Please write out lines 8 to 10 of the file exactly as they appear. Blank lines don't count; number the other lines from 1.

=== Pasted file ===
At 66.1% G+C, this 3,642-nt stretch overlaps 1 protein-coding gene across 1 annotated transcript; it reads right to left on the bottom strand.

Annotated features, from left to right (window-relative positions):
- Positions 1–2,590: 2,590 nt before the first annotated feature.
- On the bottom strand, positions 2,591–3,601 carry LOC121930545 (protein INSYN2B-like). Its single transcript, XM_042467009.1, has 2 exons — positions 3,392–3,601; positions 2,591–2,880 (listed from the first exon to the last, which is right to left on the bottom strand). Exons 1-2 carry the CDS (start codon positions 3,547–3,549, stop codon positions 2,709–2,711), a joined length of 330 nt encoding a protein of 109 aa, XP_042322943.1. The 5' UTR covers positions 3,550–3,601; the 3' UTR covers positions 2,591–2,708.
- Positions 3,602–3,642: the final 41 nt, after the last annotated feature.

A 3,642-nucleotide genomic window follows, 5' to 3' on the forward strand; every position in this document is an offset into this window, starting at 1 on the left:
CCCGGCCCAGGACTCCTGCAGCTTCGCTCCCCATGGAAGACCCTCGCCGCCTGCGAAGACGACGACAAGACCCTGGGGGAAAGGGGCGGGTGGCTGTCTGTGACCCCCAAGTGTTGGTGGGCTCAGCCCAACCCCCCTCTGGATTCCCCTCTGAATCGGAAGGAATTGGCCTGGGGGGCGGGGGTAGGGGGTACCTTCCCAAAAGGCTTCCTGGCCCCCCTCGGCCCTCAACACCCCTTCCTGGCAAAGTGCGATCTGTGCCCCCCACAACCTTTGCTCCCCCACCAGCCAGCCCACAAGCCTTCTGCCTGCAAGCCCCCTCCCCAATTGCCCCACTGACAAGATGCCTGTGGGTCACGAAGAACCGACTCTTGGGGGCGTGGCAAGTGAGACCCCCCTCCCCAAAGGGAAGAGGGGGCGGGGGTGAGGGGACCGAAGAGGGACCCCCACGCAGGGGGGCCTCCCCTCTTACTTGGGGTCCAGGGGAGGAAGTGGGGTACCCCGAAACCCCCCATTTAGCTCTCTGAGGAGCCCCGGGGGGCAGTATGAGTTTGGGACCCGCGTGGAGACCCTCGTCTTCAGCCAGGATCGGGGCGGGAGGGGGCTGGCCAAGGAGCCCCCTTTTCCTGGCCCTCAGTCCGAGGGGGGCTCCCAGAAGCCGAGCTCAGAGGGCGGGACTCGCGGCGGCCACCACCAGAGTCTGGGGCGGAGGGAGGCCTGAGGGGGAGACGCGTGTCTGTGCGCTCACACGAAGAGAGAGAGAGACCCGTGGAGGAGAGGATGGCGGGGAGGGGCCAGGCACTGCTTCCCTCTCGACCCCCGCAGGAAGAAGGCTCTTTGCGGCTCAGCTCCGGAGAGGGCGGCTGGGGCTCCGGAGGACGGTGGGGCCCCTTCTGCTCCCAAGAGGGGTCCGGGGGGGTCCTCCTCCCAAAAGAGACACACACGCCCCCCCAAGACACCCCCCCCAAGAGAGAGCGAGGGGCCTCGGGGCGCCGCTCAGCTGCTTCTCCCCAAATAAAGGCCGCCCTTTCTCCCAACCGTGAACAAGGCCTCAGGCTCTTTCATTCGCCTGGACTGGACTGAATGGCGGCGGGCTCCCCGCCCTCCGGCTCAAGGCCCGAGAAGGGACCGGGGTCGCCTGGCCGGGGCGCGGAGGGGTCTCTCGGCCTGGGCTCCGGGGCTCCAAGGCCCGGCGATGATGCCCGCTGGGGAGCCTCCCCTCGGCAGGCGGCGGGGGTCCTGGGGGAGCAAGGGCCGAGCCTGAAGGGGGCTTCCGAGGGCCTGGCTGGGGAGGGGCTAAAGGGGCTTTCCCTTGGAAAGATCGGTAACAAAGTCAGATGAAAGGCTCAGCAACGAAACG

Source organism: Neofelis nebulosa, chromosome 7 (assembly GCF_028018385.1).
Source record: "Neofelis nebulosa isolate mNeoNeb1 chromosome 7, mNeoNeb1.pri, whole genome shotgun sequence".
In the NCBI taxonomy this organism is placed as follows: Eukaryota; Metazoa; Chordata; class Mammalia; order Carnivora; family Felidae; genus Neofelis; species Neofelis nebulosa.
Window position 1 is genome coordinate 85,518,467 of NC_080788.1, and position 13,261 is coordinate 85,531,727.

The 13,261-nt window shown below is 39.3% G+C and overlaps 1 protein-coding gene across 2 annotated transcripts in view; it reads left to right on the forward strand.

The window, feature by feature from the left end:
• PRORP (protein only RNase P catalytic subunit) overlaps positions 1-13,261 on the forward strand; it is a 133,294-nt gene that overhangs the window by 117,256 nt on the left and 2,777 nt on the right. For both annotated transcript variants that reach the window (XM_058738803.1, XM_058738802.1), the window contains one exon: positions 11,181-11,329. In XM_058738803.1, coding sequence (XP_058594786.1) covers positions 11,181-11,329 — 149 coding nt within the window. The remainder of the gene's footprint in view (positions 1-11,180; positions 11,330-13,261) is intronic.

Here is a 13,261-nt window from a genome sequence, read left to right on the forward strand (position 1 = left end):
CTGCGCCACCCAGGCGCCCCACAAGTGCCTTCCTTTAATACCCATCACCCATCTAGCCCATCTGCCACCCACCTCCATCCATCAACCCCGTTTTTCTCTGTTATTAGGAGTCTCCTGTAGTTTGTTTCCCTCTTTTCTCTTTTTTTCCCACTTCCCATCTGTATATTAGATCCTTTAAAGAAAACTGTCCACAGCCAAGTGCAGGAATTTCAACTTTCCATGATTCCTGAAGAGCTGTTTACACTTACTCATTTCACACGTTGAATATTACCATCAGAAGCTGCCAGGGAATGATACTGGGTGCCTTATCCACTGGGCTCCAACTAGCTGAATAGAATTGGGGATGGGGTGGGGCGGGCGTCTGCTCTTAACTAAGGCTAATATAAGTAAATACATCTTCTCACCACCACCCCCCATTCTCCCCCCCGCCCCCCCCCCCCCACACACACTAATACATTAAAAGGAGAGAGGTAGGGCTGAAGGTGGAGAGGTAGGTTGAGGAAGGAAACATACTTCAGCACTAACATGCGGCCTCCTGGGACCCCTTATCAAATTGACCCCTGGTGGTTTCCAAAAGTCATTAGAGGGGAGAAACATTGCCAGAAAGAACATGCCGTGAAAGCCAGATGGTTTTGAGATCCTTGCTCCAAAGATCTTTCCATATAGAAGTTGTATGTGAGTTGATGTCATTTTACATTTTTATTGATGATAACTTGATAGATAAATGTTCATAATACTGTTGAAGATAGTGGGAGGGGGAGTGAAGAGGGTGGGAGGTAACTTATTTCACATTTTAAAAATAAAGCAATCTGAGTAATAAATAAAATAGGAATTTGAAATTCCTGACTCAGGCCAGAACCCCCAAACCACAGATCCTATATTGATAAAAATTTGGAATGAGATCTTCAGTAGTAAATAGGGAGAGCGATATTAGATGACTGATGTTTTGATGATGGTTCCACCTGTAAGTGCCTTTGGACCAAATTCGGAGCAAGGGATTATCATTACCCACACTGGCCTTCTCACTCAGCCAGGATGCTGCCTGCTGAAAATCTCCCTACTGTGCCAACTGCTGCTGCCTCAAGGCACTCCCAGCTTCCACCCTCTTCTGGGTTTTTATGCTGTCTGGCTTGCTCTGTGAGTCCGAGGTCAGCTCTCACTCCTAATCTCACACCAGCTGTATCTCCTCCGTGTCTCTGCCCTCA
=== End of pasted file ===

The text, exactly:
Source organism: Neofelis nebulosa, chromosome 7 (assembly GCF_028018385.1).
Source record: "Neofelis nebulosa isolate mNeoNeb1 chromosome 7, mNeoNeb1.pri, whole genome shotgun sequence".
In the NCBI taxonomy this organism is placed as follows: Eukaryota; Metazoa; Chordata; class Mammalia; order Carnivora; family Felidae; genus Neofelis; species Neofelis nebulosa.